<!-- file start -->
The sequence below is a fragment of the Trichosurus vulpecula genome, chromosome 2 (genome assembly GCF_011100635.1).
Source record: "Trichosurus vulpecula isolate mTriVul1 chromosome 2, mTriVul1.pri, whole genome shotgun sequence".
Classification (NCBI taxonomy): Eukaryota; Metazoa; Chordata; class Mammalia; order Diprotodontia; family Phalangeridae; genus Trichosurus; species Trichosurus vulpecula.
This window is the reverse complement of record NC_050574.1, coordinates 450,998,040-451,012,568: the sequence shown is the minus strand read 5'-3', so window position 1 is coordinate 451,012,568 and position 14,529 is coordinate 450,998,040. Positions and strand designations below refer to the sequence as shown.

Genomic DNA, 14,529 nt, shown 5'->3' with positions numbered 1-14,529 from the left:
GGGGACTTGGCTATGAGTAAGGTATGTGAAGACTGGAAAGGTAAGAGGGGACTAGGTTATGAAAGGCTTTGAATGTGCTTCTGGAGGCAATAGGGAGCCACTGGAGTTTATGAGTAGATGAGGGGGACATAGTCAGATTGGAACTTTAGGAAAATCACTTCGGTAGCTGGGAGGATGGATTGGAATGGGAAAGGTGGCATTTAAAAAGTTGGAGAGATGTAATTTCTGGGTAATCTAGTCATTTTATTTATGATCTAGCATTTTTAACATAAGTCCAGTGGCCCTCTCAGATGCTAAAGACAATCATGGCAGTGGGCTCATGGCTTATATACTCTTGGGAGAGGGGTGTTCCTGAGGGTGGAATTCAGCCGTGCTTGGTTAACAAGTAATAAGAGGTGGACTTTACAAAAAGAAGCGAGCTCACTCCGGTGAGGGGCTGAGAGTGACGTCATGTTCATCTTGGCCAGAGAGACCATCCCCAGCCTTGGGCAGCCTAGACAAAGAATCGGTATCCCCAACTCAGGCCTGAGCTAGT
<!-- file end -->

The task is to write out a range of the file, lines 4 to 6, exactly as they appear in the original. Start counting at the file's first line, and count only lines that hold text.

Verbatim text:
This window is the reverse complement of record NC_050574.1, coordinates 450,998,040-451,012,568: the sequence shown is the minus strand read 5'-3', so window position 1 is coordinate 451,012,568 and position 14,529 is coordinate 450,998,040. Positions and strand designations below refer to the sequence as shown.

Genomic DNA, 14,529 nt, shown 5'->3' with positions numbered 1-14,529 from the left:
GGGGACTTGGCTATGAGTAAGGTATGTGAAGACTGGAAAGGTAAGAGGGGACTAGGTTATGAAAGGCTTTGAATGTGCTTCTGGAGGCAATAGGGAGCCACTGGAGTTTATGAGTAGATGAGGGGGACATAGTCAGATTGGAACTTTAGGAAAATCACTTCGGTAGCTGGGAGGATGGATTGGAATGGGAAAGGTGGCATTTAAAAAGTTGGAGAGATGTAATTTCTGGGTAATCTAGTCATTTTATTTATGATCTAGCATTTTTAACATAAGTCCAGTGGCCCTCTCAGATGCTAAAGACAATCATGGCAGTGGGCTCATGGCTTATATACTCTTGGGAGAGGGGTGTTCCTGAGGGTGGAATTCAGCCGTGCTTGGTTAACAAGTAATAAGAGGTGGACTTTACAAAAAGAAGCGAGCTCACTCCGGTGAGGGGCTGAGAGTGACGTCATGTTCATCTTGGCCAGAGAGACCATCCCCAGCCTTGGGCAGCCTAGACAAAGAATCGGTATCCCCAACTCAGGCCTGAGCTAGT